Court notice spells fresh trouble for Jagan
The notices issued by AP HC to former Congress MP YS Jaganmohan Reddy and dozens of companies which invested in his businesses may well be the beginning of troubles for the son of late chief minister YS Rajasekhara Reddy.
Hyderabad: The notices issued by Andhra Pradesh High Court to former Congress MP YS Jaganmohan Reddy and dozens of companies which invested in his businesses may well be the beginning of troubles for the son of late chief minister YS Rajasekhara Reddy.
It was the main opposition Telugu Desam Party (TDP), which had long been trying to expose the young businessman-politician for his ill-gotten wealth during the reign of his father, but now the ruling Congress party, which was once defending him, is out to target him on the same issue.
With Jagan recently resigning from the Congress party, deciding to float a new outfit and openly challenging the government with the support of over two dozen legislators, political observers say Congress now appears to have decided to hit back.
Shankar Rao, a minister, took cudgels on behalf of the ruling party by writing a letter to the High Court seeking a probe by the Central Bureau of Investigation (CBI) into the ill-gotten wealth of Jagan.
Accusing Jagan of amassing public money during his father`s reign and committing several violations of laws of the land, Shankar Rao said the former MP indulged in money laundering by floating fictitious firms and routing the black money through some companies in Mauritius.
Rao, a bitter critic of the late YSR and his son, pointed out in his letter that Jagan`s assets, which were only Rs 11 lakh in March 2004, had now gone up to Rs.43,000 crore. YSR, who became chief minister in 2004, died in a helicopter crash Sep 2, 2009, a few months after he assumed office for the second term
Treating Rao`s letter as a writ petition, a division bench of the High Court Monday issued notices to Jagan, his newspaper Sakshi, Indira Television, his companies Carmel Asia Holdings Limited, Sandur Power and to 43 entities and individuals who invested in Jagan`s companies. Notices were also issued to the CBI and six government departments.
The court gave three weeks` time to the respondents and posted the next hearing to Feb 14.
The court also took up hearing on the first letter written by Rao against Jagan on the alleged irregularities in Emaar-APIIC deal. The minister alleged that Jagan, by misusing his power as the son of the then chief minister, made money in this deal, sent the same to Mauritius and re-routed it to his companies in the form of investment.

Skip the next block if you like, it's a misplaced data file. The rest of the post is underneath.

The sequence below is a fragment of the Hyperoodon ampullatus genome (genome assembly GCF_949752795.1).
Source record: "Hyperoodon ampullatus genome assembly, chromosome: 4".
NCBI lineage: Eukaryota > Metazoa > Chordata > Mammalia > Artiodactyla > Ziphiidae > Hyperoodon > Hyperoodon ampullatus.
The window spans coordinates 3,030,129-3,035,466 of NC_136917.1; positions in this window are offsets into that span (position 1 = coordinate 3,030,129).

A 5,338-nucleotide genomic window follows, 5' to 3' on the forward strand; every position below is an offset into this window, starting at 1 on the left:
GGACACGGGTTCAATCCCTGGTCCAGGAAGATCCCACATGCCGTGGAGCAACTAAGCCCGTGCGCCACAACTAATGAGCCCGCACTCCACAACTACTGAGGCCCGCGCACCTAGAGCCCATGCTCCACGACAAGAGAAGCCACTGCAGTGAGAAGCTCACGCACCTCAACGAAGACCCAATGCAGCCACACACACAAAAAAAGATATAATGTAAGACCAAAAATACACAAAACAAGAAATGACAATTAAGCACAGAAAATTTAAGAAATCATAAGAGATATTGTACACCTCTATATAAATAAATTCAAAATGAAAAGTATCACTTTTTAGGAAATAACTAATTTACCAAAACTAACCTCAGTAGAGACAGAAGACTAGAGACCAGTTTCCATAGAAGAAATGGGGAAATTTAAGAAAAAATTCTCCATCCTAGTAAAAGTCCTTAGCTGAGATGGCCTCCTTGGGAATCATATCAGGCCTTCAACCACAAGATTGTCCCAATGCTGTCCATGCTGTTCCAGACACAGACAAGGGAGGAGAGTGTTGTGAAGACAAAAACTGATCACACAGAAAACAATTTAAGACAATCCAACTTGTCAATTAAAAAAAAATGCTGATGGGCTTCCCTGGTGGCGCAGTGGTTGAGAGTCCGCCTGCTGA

The minister alleged that the share of APIIC (Andhra Pradesh Industrial Infrastructure Corporation) was brought down in the township and golf course joint venture with Emaar in Hyderabad, causing huge losses to the state exchequer.
Rao alleged that Jagan made money through allotment of mines, lands and licences during his father`s rule and even used hawala and money laundering routes.
TDP chief N Chandrababu Naidu had been raising this issue both in the state assembly and outside when YSR was alive. He had alleged that several laws were violated in the investment made in Jagan`s Jagati Publications, which brings out Telugu daily Sakshi, and Indira Television, which runs Sakshi Telugu news channel.
YSR and his Congress party had denied the allegations and strongly defended Jagan. But with political equations changing in the state following the death of YSR, the ruling party is digging into the past to take on Jagan.
The Jagan camp reacted sharply to the development and alleged that the Congress had now joined hands with the TDP to target him. Sakshi even claimed that the central leadership of the Congress party was involved in the conspiracy.
The letter written by Shankar Rao smacks of political vendetta, said Jagan loyalist Ambati Rambabu. Unable to fight the political battle against Jagan, Rao "has made baseless allegations to tarnish the image of our leader", he said.